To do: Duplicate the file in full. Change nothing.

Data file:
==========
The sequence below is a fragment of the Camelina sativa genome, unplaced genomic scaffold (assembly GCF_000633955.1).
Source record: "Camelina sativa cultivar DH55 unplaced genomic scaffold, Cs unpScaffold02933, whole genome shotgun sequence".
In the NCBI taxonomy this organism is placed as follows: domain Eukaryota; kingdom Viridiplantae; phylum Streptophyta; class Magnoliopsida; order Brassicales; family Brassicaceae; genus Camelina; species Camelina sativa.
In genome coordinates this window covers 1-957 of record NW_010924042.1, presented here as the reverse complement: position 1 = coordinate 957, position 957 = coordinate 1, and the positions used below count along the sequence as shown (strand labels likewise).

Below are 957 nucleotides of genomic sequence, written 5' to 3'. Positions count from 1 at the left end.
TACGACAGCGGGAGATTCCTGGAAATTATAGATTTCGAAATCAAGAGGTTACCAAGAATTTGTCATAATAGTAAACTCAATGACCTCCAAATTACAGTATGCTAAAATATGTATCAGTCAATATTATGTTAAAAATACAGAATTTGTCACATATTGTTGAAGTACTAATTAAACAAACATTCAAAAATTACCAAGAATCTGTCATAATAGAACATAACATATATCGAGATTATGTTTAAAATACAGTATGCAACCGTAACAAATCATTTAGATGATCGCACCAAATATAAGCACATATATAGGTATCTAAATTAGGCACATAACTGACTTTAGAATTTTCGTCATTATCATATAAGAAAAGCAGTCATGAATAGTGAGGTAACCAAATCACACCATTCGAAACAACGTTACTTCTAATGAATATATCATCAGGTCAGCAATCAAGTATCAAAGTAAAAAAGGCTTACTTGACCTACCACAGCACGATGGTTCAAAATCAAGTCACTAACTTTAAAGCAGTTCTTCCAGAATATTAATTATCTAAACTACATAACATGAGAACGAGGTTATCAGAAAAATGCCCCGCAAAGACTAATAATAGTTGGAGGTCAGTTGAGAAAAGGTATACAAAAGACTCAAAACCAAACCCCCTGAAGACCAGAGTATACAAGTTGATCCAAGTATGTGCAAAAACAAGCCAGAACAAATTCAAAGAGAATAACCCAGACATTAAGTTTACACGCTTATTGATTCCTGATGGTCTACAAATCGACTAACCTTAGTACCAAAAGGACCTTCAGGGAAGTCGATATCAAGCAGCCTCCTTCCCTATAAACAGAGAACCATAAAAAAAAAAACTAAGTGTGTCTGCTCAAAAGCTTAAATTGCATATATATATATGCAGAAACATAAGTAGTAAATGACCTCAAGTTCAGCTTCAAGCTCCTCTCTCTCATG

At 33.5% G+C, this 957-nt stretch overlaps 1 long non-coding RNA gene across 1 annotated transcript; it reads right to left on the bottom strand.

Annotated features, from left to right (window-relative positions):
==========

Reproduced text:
The sequence below is a fragment of the Camelina sativa genome, unplaced genomic scaffold (assembly GCF_000633955.1).
Source record: "Camelina sativa cultivar DH55 unplaced genomic scaffold, Cs unpScaffold02933, whole genome shotgun sequence".
In the NCBI taxonomy this organism is placed as follows: domain Eukaryota; kingdom Viridiplantae; phylum Streptophyta; class Magnoliopsida; order Brassicales; family Brassicaceae; genus Camelina; species Camelina sativa.
In genome coordinates this window covers 1-957 of record NW_010924042.1, presented here as the reverse complement: position 1 = coordinate 957, position 957 = coordinate 1, and the positions used below count along the sequence as shown (strand labels likewise).

Below are 957 nucleotides of genomic sequence, written 5' to 3'. Positions count from 1 at the left end.
TACGACAGCGGGAGATTCCTGGAAATTATAGATTTCGAAATCAAGAGGTTACCAAGAATTTGTCATAATAGTAAACTCAATGACCTCCAAATTACAGTATGCTAAAATATGTATCAGTCAATATTATGTTAAAAATACAGAATTTGTCACATATTGTTGAAGTACTAATTAAACAAACATTCAAAAATTACCAAGAATCTGTCATAATAGAACATAACATATATCGAGATTATGTTTAAAATACAGTATGCAACCGTAACAAATCATTTAGATGATCGCACCAAATATAAGCACATATATAGGTATCTAAATTAGGCACATAACTGACTTTAGAATTTTCGTCATTATCATATAAGAAAAGCAGTCATGAATAGTGAGGTAACCAAATCACACCATTCGAAACAACGTTACTTCTAATGAATATATCATCAGGTCAGCAATCAAGTATCAAAGTAAAAAAGGCTTACTTGACCTACCACAGCACGATGGTTCAAAATCAAGTCACTAACTTTAAAGCAGTTCTTCCAGAATATTAATTATCTAAACTACATAACATGAGAACGAGGTTATCAGAAAAATGCCCCGCAAAGACTAATAATAGTTGGAGGTCAGTTGAGAAAAGGTATACAAAAGACTCAAAACCAAACCCCCTGAAGACCAGAGTATACAAGTTGATCCAAGTATGTGCAAAAACAAGCCAGAACAAATTCAAAGAGAATAACCCAGACATTAAGTTTACACGCTTATTGATTCCTGATGGTCTACAAATCGACTAACCTTAGTACCAAAAGGACCTTCAGGGAAGTCGATATCAAGCAGCCTCCTTCCCTATAAACAGAGAACCATAAAAAAAAAAACTAAGTGTGTCTGCTCAAAAGCTTAAATTGCATATATATATATGCAGAAACATAAGTAGTAAATGACCTCAAGTTCAGCTTCAAGCTCCTCTCTCTCATG

At 33.5% G+C, this 957-nt stretch overlaps 1 long non-coding RNA gene across 1 annotated transcript; it reads right to left on the bottom strand.

Annotated features, from left to right (window-relative positions):